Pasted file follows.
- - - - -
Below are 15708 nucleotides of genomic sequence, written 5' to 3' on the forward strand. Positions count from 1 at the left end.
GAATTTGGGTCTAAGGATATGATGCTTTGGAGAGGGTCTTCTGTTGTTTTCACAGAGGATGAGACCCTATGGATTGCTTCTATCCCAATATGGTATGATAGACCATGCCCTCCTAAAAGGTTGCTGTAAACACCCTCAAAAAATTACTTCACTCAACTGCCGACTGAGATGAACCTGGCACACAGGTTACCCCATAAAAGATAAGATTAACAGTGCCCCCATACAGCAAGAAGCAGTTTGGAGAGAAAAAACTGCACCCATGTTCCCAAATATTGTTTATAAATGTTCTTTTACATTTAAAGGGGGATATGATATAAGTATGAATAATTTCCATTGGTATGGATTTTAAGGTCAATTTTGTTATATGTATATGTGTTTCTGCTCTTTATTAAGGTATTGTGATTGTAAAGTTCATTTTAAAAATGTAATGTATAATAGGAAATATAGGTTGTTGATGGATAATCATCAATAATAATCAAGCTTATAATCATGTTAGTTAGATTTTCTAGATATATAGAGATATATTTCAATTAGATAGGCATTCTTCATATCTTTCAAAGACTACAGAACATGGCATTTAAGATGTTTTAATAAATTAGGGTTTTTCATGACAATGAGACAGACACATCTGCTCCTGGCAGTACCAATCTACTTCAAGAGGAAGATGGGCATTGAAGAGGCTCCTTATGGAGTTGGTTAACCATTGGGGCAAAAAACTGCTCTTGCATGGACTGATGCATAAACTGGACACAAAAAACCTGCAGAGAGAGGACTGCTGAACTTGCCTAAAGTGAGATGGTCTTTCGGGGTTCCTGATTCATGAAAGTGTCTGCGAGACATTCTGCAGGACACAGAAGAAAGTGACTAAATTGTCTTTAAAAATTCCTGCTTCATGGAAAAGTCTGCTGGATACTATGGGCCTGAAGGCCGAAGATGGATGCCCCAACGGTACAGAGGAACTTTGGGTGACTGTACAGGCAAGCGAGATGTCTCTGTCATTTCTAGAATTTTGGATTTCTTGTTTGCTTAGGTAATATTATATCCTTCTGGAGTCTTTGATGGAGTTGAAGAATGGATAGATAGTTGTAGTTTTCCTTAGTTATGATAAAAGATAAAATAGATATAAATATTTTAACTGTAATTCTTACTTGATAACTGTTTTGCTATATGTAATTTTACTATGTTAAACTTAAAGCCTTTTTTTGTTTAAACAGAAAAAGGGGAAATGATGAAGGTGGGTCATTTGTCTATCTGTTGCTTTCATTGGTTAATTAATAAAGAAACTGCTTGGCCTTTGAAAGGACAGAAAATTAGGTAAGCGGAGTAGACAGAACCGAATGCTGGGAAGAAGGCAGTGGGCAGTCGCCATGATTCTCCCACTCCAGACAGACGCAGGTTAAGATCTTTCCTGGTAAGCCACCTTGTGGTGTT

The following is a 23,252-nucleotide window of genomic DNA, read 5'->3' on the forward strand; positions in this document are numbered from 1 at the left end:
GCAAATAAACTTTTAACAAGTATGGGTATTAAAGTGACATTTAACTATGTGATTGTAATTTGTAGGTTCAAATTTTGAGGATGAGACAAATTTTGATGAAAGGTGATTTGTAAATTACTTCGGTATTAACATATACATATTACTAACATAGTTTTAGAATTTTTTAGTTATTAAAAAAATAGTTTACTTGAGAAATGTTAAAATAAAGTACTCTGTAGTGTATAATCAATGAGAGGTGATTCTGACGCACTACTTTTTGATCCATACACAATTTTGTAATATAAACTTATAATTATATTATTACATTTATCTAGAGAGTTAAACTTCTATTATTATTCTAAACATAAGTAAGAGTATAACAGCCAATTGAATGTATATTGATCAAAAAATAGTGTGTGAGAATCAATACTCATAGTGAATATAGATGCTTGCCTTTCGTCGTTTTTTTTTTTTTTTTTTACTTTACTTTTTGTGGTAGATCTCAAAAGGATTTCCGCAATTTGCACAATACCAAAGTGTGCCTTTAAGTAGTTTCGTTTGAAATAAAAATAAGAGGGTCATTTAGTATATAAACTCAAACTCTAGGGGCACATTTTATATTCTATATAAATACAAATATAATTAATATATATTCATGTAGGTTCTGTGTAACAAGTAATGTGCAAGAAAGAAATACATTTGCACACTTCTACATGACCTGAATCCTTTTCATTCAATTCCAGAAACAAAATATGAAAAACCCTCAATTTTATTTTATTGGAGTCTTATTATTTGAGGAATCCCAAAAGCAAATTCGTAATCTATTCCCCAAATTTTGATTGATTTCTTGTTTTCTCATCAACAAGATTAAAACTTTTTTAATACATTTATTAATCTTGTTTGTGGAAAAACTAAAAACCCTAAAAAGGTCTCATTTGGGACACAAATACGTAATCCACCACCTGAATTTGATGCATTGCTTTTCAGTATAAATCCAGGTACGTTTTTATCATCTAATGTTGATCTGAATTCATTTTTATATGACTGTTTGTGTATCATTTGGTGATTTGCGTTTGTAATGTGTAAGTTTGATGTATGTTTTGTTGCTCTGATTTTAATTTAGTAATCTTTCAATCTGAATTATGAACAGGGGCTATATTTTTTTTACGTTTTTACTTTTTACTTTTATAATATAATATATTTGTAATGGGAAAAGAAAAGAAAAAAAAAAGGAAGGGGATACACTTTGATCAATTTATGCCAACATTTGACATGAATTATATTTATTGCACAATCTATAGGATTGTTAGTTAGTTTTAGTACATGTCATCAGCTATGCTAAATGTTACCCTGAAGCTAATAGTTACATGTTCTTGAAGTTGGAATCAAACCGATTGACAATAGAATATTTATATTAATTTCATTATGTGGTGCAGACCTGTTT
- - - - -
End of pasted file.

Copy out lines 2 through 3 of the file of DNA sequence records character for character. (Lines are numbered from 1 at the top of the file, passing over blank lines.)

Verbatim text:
GAATTTGGGTCTAAGGATATGATGCTTTGGAGAGGGTCTTCTGTTGTTTTCACAGAGGATGAGACCCTATGGATTGCTTCTATCCCAATATGGTATGATAGACCATGCCCTCCTAAAAGGTTGCTGTAAACACCCTCAAAAAATTACTTCACTCAACTGCCGACTGAGATGAACCTGGCACACAGGTTACCCCATAAAAGATAAGATTAACAGTGCCCCCATACAGCAAGAAGCAGTTTGGAGAGAAAAAACTGCACCCATGTTCCCAAATATTGTTTATAAATGTTCTTTTACATTTAAAGGGGGATATGATATAAGTATGAATAATTTCCATTGGTATGGATTTTAAGGTCAATTTTGTTATATGTATATGTGTTTCTGCTCTTTATTAAGGTATTGTGATTGTAAAGTTCATTTTAAAAATGTAATGTATAATAGGAAATATAGGTTGTTGATGGATAATCATCAATAATAATCAAGCTTATAATCATGTTAGTTAGATTTTCTAGATATATAGAGATATATTTCAATTAGATAGGCATTCTTCATATCTTTCAAAGACTACAGAACATGGCATTTAAGATGTTTTAATAAATTAGGGTTTTTCATGACAATGAGACAGACACATCTGCTCCTGGCAGTACCAATCTACTTCAAGAGGAAGATGGGCATTGAAGAGGCTCCTTATGGAGTTGGTTAACCATTGGGGCAAAAAACTGCTCTTGCATGGACTGATGCATAAACTGGACACAAAAAACCTGCAGAGAGAGGACTGCTGAACTTGCCTAAAGTGAGATGGTCTTTCGGGGTTCCTGATTCATGAAAGTGTCTGCGAGACATTCTGCAGGACACAGAAGAAAGTGACTAAATTGTCTTTAAAAATTCCTGCTTCATGGAAAAGTCTGCTGGATACTATGGGCCTGAAGGCCGAAGATGGATGCCCCAACGGTACAGAGGAACTTTGGGTGACTGTACAGGCAAGCGAGATGTCTCTGTCATTTCTAGAATTTTGGATTTCTTGTTTGCTTAGGTAATATTATATCCTTCTGGAGTCTTTGATGGAGTTGAAGAATGGATAGATAGTTGTAGTTTTCCTTAGTTATGATAAAAGATAAAATAGATATAAATATTTTAACTGTAATTCTTACTTGATAACTGTTTTGCTATATGTAATTTTACTATGTTAAACTTAAAGCCTTTTTTTGTTTAAACAGAAAAAGGGGAAATGATGAAGGTGGGTCATTTGTCTATCTGTTGCTTTCATTGGTTAATTAATAAAGAAACTGCTTGGCCTTTGAAAGGACAGAAAATTAGGTAAGCGGAGTAGACAGAACCGAATGCTGGGAAGAAGGCAGTGGGCAGTCGCCATGATTCTCCCACTCCAGACAGACGCAGGTTAAGATCTTTCCTGGTAAGCCACCTTGTGGTGTT

The following is a 23,252-nucleotide window of genomic DNA, read 5'->3' on the forward strand; positions in this document are numbered from 1 at the left end: